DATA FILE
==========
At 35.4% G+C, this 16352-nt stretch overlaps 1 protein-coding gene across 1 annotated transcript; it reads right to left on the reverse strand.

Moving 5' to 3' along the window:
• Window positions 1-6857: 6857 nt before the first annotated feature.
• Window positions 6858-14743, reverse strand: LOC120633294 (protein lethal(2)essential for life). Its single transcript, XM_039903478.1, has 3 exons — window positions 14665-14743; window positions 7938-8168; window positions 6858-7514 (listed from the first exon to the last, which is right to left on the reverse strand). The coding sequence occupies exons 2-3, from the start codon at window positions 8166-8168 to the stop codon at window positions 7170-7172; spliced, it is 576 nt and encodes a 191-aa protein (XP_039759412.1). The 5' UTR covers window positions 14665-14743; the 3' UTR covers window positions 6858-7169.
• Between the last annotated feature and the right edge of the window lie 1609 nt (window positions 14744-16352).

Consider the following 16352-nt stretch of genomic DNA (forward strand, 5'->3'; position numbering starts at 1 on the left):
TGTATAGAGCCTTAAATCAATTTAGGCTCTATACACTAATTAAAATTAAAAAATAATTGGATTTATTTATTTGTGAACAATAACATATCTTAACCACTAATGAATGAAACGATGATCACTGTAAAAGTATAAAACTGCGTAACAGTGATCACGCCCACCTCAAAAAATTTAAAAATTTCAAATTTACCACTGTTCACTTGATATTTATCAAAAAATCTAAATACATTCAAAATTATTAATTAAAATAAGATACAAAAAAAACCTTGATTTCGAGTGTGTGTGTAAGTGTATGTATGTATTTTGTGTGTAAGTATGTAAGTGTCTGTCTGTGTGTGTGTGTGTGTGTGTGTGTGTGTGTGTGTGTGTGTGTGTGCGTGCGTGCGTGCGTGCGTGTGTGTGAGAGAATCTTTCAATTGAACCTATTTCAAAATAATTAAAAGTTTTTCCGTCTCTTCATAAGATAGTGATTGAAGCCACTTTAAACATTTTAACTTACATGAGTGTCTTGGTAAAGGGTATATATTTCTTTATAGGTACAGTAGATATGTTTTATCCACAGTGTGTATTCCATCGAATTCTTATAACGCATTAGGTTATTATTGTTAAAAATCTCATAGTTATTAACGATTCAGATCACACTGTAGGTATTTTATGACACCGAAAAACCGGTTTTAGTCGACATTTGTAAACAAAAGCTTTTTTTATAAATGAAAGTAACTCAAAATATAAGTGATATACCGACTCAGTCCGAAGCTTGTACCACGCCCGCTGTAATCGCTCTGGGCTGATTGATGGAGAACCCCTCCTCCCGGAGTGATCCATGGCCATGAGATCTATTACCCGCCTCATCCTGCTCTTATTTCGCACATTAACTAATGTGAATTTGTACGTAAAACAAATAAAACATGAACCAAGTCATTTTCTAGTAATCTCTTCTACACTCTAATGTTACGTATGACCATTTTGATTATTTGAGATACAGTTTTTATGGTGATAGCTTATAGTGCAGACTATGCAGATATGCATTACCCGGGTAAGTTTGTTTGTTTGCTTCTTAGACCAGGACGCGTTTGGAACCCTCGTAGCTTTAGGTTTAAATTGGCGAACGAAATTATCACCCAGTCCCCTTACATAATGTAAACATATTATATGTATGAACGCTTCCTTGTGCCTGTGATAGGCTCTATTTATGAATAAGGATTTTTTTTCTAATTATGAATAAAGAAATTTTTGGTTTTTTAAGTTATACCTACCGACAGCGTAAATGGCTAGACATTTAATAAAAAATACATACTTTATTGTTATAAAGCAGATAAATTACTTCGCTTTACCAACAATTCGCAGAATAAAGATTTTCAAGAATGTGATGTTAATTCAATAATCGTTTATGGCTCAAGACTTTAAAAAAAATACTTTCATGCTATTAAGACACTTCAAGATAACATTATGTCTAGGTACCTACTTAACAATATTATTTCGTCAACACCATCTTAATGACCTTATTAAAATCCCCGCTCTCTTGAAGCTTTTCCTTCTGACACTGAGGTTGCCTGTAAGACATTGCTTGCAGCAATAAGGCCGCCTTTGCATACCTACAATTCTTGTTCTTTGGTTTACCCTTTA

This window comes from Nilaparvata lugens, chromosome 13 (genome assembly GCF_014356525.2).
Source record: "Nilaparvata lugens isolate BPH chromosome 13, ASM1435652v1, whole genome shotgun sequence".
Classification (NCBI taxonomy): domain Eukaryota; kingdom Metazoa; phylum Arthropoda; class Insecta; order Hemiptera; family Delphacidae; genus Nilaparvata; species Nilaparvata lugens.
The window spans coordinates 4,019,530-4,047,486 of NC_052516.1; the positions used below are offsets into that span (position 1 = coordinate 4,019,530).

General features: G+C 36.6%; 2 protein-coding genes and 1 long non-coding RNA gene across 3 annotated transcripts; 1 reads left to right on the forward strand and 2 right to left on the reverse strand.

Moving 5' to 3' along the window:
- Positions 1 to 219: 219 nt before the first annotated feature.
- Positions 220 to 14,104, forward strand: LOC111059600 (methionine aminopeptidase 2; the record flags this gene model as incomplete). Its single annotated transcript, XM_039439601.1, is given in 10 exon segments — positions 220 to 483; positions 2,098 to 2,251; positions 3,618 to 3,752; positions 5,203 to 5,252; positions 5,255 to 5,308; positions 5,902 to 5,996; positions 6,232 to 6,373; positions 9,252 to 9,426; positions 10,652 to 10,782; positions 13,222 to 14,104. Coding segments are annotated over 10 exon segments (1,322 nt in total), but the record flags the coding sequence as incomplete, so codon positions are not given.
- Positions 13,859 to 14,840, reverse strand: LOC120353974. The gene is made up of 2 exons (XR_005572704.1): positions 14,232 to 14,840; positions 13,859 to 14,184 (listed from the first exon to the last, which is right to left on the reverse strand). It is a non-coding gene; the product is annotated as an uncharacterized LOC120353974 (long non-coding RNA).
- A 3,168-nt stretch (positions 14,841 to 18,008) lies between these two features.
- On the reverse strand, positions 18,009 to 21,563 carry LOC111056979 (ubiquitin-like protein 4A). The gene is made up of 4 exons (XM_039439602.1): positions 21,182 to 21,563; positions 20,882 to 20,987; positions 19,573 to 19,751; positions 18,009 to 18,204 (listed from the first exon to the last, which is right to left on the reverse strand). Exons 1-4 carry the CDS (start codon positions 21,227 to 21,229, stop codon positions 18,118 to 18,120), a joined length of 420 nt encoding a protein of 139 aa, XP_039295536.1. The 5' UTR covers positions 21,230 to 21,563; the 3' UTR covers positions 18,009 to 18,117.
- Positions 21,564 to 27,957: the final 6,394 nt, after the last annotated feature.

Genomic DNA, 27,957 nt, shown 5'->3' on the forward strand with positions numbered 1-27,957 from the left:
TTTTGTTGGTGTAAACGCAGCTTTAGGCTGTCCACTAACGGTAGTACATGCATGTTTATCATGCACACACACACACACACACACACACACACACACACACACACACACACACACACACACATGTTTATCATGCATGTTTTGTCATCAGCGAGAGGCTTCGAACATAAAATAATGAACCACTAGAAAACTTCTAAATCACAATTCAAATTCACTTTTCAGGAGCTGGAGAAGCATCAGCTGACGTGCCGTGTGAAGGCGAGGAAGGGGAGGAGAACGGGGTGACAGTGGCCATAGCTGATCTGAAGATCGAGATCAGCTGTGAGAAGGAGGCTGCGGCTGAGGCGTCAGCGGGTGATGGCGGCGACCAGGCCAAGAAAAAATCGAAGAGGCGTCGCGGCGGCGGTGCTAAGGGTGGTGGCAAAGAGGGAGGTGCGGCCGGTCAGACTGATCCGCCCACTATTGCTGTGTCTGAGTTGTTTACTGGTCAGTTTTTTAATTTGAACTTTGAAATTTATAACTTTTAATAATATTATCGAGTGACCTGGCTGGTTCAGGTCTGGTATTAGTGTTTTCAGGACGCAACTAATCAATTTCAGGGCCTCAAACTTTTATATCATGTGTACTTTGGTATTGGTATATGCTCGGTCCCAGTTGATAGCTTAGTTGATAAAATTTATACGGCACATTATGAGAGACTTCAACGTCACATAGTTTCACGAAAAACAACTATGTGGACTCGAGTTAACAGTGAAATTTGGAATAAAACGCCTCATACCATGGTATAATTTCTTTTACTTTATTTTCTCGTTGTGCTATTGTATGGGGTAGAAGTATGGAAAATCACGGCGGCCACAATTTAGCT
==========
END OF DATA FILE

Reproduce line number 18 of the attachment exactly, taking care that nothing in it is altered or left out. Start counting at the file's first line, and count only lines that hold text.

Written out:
- On the reverse strand, positions 18,009 to 21,563 carry LOC111056979 (ubiquitin-like protein 4A). The gene is made up of 4 exons (XM_039439602.1): positions 21,182 to 21,563; positions 20,882 to 20,987; positions 19,573 to 19,751; positions 18,009 to 18,204 (listed from the first exon to the last, which is right to left on the reverse strand). Exons 1-4 carry the CDS (start codon positions 21,227 to 21,229, stop codon positions 18,118 to 18,120), a joined length of 420 nt encoding a protein of 139 aa, XP_039295536.1. The 5' UTR covers positions 21,230 to 21,563; the 3' UTR covers positions 18,009 to 18,117.